What is it?
A country ham is the hind leg of a pig, cured in salt, brown sugar, and seasonings, often (but not always) smoked, then left to age in a dry environment for months. During that time, the meat loses up to a quarter of its weight from evaporated moisture, resulting in a rosy ham that’s super-concentrated, buttery, slightly gamey, and very salty.
Country ham has more in common with Italian prosciutto than with city ham, the pink supermarket staple familiar to most Americans. City ham is cured with brine instead of dry salt–a totally different process, resulting in a totally different product.
Country ham is the original American ham, dating back to the days of the Virginia colonies. Ham curing was undertaken to preserve pork over long periods. Pigs were slaughtered in the winter when the cold would help preserve the meat as it cured. The hams were then hung to age throughout the summer months—warm weather is thought to deepen their flavor. (It also causes mold growth, but the mold is totally harmless.)
Don’t have it?
Substitute another dry-cured ham, such as prosciutto or speck.
How to choose:
Different producers make very different hams, based on their seasoning, aging times, and climates. Here are a few mail-order sources we like. These and most purveyors sell boneless and bone-in whole hams as well as smaller amounts, both uncooked and cooked, which is slightly milder and more tender.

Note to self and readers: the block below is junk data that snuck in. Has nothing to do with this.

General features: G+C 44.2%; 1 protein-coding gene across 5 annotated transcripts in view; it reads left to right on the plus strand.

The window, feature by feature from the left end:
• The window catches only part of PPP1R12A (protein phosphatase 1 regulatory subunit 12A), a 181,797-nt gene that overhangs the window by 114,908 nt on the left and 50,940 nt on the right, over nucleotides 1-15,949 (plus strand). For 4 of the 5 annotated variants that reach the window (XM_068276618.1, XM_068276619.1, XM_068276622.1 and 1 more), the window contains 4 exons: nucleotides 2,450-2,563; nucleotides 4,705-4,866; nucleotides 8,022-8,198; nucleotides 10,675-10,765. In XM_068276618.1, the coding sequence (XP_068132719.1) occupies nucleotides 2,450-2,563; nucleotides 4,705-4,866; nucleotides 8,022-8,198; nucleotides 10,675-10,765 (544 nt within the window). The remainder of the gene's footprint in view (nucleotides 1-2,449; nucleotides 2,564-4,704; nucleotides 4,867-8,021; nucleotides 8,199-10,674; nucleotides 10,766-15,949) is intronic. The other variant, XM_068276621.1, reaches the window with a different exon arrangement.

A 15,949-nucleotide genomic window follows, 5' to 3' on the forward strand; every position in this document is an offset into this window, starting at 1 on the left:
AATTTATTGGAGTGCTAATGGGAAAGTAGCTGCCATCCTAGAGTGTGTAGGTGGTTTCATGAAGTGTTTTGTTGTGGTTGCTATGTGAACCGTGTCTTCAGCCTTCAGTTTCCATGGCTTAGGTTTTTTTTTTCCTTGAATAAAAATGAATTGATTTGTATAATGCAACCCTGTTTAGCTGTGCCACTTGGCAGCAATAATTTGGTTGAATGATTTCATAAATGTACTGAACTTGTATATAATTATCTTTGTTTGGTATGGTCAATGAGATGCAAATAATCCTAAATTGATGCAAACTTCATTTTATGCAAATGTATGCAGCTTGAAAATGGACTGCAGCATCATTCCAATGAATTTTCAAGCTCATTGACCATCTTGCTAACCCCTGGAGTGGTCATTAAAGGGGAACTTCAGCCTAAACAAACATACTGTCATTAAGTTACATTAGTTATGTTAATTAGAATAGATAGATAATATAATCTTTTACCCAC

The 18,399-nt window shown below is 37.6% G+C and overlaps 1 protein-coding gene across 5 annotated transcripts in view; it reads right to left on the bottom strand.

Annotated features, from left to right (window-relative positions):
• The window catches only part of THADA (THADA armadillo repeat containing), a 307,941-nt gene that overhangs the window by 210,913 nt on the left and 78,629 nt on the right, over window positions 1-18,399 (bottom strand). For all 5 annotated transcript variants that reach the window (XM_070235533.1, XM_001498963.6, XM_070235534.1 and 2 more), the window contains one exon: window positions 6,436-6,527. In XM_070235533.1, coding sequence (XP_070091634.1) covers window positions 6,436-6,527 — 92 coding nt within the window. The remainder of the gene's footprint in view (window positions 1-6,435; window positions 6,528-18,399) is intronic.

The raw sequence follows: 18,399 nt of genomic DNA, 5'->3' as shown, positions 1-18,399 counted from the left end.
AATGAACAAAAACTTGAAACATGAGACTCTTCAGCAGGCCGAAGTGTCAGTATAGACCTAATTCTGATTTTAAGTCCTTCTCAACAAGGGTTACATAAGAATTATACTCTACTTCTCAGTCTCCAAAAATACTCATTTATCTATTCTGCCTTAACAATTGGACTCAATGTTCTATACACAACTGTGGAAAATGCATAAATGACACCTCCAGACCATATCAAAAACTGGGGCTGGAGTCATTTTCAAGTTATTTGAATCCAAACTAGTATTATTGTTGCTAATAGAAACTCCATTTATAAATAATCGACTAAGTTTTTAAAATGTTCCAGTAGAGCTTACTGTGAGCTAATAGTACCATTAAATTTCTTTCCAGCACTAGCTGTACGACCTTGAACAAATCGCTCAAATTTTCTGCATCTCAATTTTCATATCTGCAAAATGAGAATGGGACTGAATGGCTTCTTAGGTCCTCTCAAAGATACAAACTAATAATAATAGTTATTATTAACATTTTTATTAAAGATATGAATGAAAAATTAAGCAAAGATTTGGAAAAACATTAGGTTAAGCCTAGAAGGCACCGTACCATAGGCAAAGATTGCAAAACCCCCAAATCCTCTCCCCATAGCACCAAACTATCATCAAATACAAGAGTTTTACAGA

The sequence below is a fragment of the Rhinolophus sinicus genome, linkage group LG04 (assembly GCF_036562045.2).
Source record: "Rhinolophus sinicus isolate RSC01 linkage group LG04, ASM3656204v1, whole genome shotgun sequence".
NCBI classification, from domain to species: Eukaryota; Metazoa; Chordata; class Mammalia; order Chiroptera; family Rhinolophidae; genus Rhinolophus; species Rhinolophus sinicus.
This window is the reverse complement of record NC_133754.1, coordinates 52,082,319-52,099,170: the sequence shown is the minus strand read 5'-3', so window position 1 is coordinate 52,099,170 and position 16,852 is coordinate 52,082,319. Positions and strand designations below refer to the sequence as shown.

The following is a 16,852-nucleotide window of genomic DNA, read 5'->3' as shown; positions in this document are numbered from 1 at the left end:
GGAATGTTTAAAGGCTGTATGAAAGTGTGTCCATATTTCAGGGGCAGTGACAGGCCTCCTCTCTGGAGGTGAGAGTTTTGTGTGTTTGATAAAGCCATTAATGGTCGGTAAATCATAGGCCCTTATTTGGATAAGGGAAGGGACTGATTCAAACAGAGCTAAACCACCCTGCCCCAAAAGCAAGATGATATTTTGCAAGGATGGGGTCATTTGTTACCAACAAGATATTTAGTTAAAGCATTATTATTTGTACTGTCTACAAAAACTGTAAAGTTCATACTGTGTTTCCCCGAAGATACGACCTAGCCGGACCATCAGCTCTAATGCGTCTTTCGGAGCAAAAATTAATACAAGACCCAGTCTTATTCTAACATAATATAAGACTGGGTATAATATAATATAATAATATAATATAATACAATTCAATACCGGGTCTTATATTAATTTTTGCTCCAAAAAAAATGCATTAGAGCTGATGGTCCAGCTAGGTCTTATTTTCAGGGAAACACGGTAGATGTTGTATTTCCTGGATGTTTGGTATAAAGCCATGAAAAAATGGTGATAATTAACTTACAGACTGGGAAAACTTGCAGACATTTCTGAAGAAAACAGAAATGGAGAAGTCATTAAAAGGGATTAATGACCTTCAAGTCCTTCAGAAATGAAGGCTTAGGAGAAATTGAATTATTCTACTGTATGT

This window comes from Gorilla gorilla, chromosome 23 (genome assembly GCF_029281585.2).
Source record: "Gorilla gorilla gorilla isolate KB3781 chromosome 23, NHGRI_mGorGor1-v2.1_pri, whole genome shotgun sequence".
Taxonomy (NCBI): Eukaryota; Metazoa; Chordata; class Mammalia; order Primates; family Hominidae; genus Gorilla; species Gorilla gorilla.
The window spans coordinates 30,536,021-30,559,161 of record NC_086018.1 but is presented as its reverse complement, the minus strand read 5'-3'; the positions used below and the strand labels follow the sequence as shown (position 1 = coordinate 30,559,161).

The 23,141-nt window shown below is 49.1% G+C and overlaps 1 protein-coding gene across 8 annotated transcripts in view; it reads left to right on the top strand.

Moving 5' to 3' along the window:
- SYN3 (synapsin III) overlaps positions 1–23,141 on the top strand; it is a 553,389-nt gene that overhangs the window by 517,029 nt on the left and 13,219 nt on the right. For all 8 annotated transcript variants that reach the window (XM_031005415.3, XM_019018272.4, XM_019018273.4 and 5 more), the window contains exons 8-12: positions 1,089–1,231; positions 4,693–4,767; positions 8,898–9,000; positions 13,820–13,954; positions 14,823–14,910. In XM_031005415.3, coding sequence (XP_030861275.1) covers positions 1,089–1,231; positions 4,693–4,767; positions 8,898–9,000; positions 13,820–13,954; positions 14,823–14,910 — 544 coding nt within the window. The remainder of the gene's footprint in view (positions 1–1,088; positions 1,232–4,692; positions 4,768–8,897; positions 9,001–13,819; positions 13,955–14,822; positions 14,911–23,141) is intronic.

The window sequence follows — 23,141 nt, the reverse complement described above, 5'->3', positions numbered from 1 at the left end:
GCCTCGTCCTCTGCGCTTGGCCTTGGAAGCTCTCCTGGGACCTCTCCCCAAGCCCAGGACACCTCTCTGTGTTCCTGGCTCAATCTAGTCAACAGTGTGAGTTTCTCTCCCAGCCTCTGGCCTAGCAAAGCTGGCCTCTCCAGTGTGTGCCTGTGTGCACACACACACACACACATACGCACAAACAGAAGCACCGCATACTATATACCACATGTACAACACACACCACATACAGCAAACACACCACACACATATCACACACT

Benton’s Smoky Mountain Country Hams Smoky and fatty, these hickory-smoked hams from Tennessee are aged nine months or longer with salt, brown sugar, and pepper. The pepper makes their ham less moldy than some. A robust ham, it’s great on a biscuit.
S. Wallace Edwards & Sons A nutty and luscious fatty flavor is the hallmark of this producer’s top-of-the-line Surryano Virginia ham, which comes from well-marbled Berkshire pigs. The ham is cured in salt and spices, smoked, and aged for more than a year. Sweet and rosy-pink, it’s right at home on a charcuterie platter.
WayCo Ham Company This North Carolina family company cures its hams in brown sugar, salt, and seasonings, and ages them for a shorter period than most. WayCo offers smoked and unsmoked hams, both of which are mild, not too salty all-purpose hams.
Newsom’s Country Ham These hickory-smoked Kentucky hams boast an all-natural, nitrite- and nitrate-free cure of salt and brown sugar. Aging for around a year creates a mellow ham with a distinctly ruby color that lends itself well to baking.
How to prep:
In the southern United States, the traditional preparation of a whole country ham for the dinner table is a days-long production. It requires scrubbing the innocuous mold off, soaking the ham in cold water for a day or two, simmering on the stovetop for several hours, and finally baking it with a glaze. Such a ham is thinly carved and paired on the plate with a piquant relish or chutney to offset the salt for holiday meals, or tucked into buttermilk biscuits for festive cocktail hours.
But these days, many cooks are taking a cue from European ways with prosciutto; either serving it uncooked and sliced paper-thin to appreciate its intense saltiness, minerality, and creamy fat, or using it in place of bacon or pancetta in egg or pasta dishes.
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